Tuesday, April 28, 2015

‘ITLOS decision on Ghana, Cote d’Ivoire maritime dispute is victory for both countries’

Armah-Kofi Buah, Minister of Petroleum
Armah-Kofi Buah, Minister of Petroleum

Two ministers of state have described the decision by the International Tribunal for the Law of the Sea (ITLOS) to allow production of oil to take place on a maritime boundary between Ghana and Cote d’Ivoire as victory for both countries.
The Minister of Energy and Petroleum, Mr Mr Emmanuel Armah-Kofi Buah and the Attorney-General and Minister of Justice, Mrs Marietta Brew Appiah-Opong, have also hailed Saturday’s ruling as victory for international diplomacy, respect for the rule of law and a boost for investor confidence in Ghana.
Mr Buah and Mrs Marietta Appiah-Opong, in separate interviews with the Daily Graphic in Hamburg last Saturday, stressed that the ruling had also averted huge global financial catastrophe in the oil and gas industry.
They both expressed joy that the exploration and exploitation works on drilled wells for the Tweneboah-Enyenra-Ntoumme (TEN) project, being operated by Tullow Oil Plc and its partners, could proceed without any restrictions.

ITLOS’s Decision

The tribunal on Saturday, April 25, 2015, gave Ghana the nod to continue oil production activities at a disputed maritime boundary area between it and Cote d’Ivoire.
It, however, ordered Ghana not to start any new offshore drilling for oil in the disputed waters until the substantive matter is resolved.
These were contained in a unanimous decision by the tribunal, following Cote d’Ivoire’s call for the suspension of activities on the disputed maritime boundary until the final determination of their disagreement over the boundary.
Ghana and its partners would have lost more than $4.7 billion from April 25, 2015 till 2018 when the matter would be settled if the tribunal had heeded Cote d’Ivoire’s call for a suspension of oil exploration activities.
Another key issue raised by both ministers was that although the tribunal directed that new wells should not be drilled in the disputed area, exploration and exploitation works being conducted by other oil companies had not been affected in any way because they were not operating in the disputed area.
“Work on the TEN project has progressed by more than 50 per cent, with enough drilled wells for production,” Mr Buah said.

Mr Buah

“This decision has really given our upstream industry a big boost and renewed investor confidence in our basins and Ghana’s basic objective is to become the oil hub in Africa. It is decisive enough to tell investors we can go on.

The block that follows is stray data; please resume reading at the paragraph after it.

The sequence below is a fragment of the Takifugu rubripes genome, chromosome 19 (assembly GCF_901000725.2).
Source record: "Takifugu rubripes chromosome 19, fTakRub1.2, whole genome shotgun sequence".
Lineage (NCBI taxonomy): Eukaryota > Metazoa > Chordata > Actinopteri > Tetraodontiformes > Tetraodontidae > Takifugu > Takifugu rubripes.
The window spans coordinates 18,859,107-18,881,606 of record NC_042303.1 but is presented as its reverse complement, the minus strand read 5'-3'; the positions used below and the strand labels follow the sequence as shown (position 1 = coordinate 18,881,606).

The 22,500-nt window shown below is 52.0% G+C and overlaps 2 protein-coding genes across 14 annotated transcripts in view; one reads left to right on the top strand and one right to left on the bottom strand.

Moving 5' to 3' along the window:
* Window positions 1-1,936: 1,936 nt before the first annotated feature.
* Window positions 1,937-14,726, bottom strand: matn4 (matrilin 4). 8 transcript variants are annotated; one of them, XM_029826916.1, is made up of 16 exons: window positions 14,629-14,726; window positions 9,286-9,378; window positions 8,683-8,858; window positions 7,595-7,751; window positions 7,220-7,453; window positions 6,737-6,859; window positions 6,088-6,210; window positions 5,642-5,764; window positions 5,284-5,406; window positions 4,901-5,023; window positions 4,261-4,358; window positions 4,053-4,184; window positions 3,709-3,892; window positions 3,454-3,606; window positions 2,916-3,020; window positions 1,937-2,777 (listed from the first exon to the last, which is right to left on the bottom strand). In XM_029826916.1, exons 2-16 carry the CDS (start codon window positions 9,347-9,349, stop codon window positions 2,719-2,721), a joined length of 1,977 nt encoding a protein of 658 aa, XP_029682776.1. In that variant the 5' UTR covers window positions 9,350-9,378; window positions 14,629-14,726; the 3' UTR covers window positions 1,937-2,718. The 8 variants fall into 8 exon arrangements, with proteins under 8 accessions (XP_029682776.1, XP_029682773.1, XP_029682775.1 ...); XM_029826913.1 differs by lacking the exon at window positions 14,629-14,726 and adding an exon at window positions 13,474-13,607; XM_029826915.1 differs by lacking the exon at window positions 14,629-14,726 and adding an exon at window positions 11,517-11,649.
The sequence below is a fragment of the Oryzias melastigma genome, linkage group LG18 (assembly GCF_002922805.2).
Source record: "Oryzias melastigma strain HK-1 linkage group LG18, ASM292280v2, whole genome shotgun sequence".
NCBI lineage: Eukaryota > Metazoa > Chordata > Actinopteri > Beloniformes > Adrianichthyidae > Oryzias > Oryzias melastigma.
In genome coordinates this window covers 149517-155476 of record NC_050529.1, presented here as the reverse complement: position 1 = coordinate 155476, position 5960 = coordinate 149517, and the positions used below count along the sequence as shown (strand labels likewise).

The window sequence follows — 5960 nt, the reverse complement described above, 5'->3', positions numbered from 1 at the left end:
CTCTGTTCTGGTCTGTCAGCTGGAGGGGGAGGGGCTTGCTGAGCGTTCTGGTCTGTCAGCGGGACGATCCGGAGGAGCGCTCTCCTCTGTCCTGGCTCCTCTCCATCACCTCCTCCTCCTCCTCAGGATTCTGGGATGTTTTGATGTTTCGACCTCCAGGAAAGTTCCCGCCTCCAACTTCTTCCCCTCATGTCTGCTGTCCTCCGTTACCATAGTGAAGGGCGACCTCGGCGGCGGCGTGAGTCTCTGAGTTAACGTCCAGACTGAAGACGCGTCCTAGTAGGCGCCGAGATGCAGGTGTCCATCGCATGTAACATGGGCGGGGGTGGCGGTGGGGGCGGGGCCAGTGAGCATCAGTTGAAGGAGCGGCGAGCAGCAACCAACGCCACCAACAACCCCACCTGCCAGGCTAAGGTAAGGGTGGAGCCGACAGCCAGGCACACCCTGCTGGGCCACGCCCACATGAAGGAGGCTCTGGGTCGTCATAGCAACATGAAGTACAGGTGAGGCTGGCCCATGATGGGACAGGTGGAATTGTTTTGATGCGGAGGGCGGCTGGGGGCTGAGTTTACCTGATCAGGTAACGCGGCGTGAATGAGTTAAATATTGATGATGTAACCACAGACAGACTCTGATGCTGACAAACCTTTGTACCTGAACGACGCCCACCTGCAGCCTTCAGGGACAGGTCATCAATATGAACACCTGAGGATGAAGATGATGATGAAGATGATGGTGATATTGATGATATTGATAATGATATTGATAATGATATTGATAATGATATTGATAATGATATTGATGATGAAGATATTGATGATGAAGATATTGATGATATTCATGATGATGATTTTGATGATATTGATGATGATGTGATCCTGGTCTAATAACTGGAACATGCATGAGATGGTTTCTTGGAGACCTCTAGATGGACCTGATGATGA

“Some companies were holding on and now that this decision has lifted the dark clouds, we hope reluctant companies will now show more interest in Ghana’s oil and gas industry,” he added.
He said Ghana would have lost $2.7 billion in deferred revenue from December 2016 to February 2018 when judgement would be delivered.
Justifying why both countries had a future tied together, Mr Buah said: “Ghana and Cote d’Ivoire work together on energy challenges and we have major agreements on the exchange of electricity, a memorandum of understanding (MoU) to work on a West African gas company and we have to focus on strengthening those agreements to address the issue of access to cheaper energy source.
“As we speak, we exchange power with Cote d’Ivoire on a daily basis, our transmission grids are linked. We have a future potential to extend the West African Gas Pipeline beyond Ghana to Cote d’Ivoire.”
Mrs Brew Appiah-Opong
The Attorney-General and Minister of Justice said the outcome of the application was extremely important to Ghana because what it sought to do was to stop the country’s oil companies, in particular Tullow Oil Plc and its partners, from working in the area.
“What it means is that all our oil companies can continue to operate without fear that their activities will be stopped during the course of this court action.
“We put in a good fight. Every single member of the team worked hard from all relevant agencies and each needs to be proud for a good work done,” Mrs  Appiah-Opong said.
The team’s main focus now, she said, was to start preparing for the main case, which will be heard in 2017.
“The other focus is we must endeavour to strengthen our relationship with Cote d’Ivoire and we will continue to co-operate with them in the energy sector as we have always done,” she added.
Ghana went to the ITLOS in September 2014 under the United Nations Convention on the Law of the Sea (UNCLOS), seeking a declaration that it had not encroached on Cote d’Ivoire’s territorial waters.
Cote d’Ivoire, in February 2015, filed for preliminary measures urging the tribunal to suspend all activities on the disputed area until the definitive determination of the case, dubbed: “Dispute Concerning Delimitation of the Maritime Boundary between Ghana and Cote d’Ivoire in the Atlantic Ocean.”
The case was filed by Ghana after 10 failed attempts at negotiation and Cote d’Ivoire’s issuance of threatening letters to oil companies operating in the disputed area.

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